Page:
To read more about similar techniques just search Google or have a look at this article in the Guardian newspaper. The day I met the memory man. Instead of rooms in a building you can also use a familiar route, like home to work, but you will see that both are based on the memory’s preference for the visual.

For Language Acquisition….

It is a fact that images can be more easily remembered than words…try out the technique below. Take 4 or 5 sections of a technical picture dictionary from which you wish to learn terminology…pick successive words for the list from different sections of the dictionary and apply the link technique below to the words. It is possible to get 20 technical terms into your ACTIVE vocabulary in just 10 minutes each day.

For Consecutive….

This is a slightly unusual approach to consecutive and should probably only be uses as a complement to other memory aids, like notes. You will see here though that the human brain recalls images more easily that words and this can be usefully applied during consecutive interpreting. 

There are many memory techniques out there and whether they can be used in consecutive will depend to some extent on the individual interpreter. Try out the technique below..linking images ideas within your consec speech. 

The fundamental principles of how we remember apply and one of those is and will always be that if you understand what has been said it will be easier to remember!

The Link method of memory

I want to show you now that you can start immediately to remember as you’ve never remembered before. I don’t believe anyone with an untrained memory can possibly remember twenty unassociated items, in sequence, after hearing or seeing them only once. Even though you don’t believe it either, you will accomplish just that if you read and study this chapter.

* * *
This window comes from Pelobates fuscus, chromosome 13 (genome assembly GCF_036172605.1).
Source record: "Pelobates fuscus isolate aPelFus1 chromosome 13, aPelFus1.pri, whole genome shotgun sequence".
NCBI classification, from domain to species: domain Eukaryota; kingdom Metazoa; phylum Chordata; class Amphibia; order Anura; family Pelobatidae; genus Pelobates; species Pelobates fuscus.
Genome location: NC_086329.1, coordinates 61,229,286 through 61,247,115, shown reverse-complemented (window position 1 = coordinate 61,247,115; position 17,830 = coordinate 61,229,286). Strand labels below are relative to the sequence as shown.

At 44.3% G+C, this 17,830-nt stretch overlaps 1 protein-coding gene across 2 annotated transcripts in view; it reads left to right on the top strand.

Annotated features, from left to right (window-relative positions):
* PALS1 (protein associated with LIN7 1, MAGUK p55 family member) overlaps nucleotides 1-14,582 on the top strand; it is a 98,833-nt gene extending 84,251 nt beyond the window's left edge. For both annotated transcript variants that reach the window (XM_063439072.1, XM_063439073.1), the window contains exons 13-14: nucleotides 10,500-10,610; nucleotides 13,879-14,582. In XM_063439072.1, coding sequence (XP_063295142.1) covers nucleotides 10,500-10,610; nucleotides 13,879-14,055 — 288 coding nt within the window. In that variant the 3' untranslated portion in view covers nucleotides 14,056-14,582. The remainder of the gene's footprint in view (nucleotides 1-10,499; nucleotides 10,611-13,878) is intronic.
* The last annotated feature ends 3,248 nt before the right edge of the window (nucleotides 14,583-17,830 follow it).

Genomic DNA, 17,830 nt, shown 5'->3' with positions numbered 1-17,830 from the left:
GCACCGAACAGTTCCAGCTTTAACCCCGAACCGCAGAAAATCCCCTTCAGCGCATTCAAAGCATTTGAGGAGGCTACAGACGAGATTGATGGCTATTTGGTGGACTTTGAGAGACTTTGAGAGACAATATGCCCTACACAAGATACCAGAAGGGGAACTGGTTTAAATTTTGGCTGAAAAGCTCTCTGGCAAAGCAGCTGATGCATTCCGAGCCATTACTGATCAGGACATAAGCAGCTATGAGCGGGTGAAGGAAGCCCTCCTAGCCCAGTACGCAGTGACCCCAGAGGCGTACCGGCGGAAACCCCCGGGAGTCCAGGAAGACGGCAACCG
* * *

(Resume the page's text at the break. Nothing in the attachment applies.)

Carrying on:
Here are the twenty items you will be able to remember. 

carpet, paper, bottle, bed, fish, chair, window, telephone, cigarette, nail, typewriter, shoe, microphone, pen, television, plate, doughnut, car, coffee pot, brick. 

Can you recall the twenty items in order now? 

The link method of memory is based on the combination of mental images. The images must be as ridiculous as possible. Let’s learn by doing. I shall explain no more about the method rather let’s try it out by creating twenty ridiculous images for these items. 

The first thing you have to do is get a picture of the first item, “carpet”, in your mind. Don’t see the word carpet but see a carpet, any carpet, perhaps own from your home. In order to remember the objects we are going to associate them with things you already know. Here the other items. 

To remember the second item, “paper”, you must associate or link it with paper. The association must be as ridiculous as possible. For example you might picture a carpet in your home made out of paper. See yourself walking on it and hear the paper crinkle underfoot. Alternatively you could picture yourself writing on a piece of carpet. Either of these will do. A piece of paper lying on a carpet, though, is not ridiculous enough and you will not remember it.

You must see this ridiculous picture in you mind. Close your eyes for a fraction of a second, as soon as you have seen the picture you can move on. Do not see the words.

So now the thing you already know or remember is “paper”, the next step then is to link paper to the next item, “bottle”. You can stop thinking about carpet entirely know. Make an entirely new ridiculous link between bottle and paper. You might see yourself reading an enormous bottle or writing on a gigantic bottle instead of paper. You could see a bottle pouring paper not liquid. Pick whichever seems most ridiculous to you and see it in your mind’s eye. 

You must see the picture. Don’t think long about which picture, the first idea is usually the best one. 

We have linked carpet to paper, and then paper to bottle. We now come to the next item, which is “bed”. Make a ridiculous association between bottle and bed. A bottle lying on bed would be too logical. So picture yourself yourself sleeping in a large bottle instead of a bed, or perhaps taking a drink from a bed instead of a bottle. See either of these pictures and then stop thinking of it. 

You realize that we are linking one object to the next of course. The next item is fish. See a giant fish sleeping in your bed or a bed made out of a giant fish. See the picture you think is most ridiculous. 

Now “fish” and “chair”. See a gigantic fish sitting on a chair. Or you are catching chairs instead of fish while fishing. 

Chair and window – see yourself sitting on a pane of glass, which is painful, instead of a chair or see yourself throwing chairs through a closed window. See the picture and move on.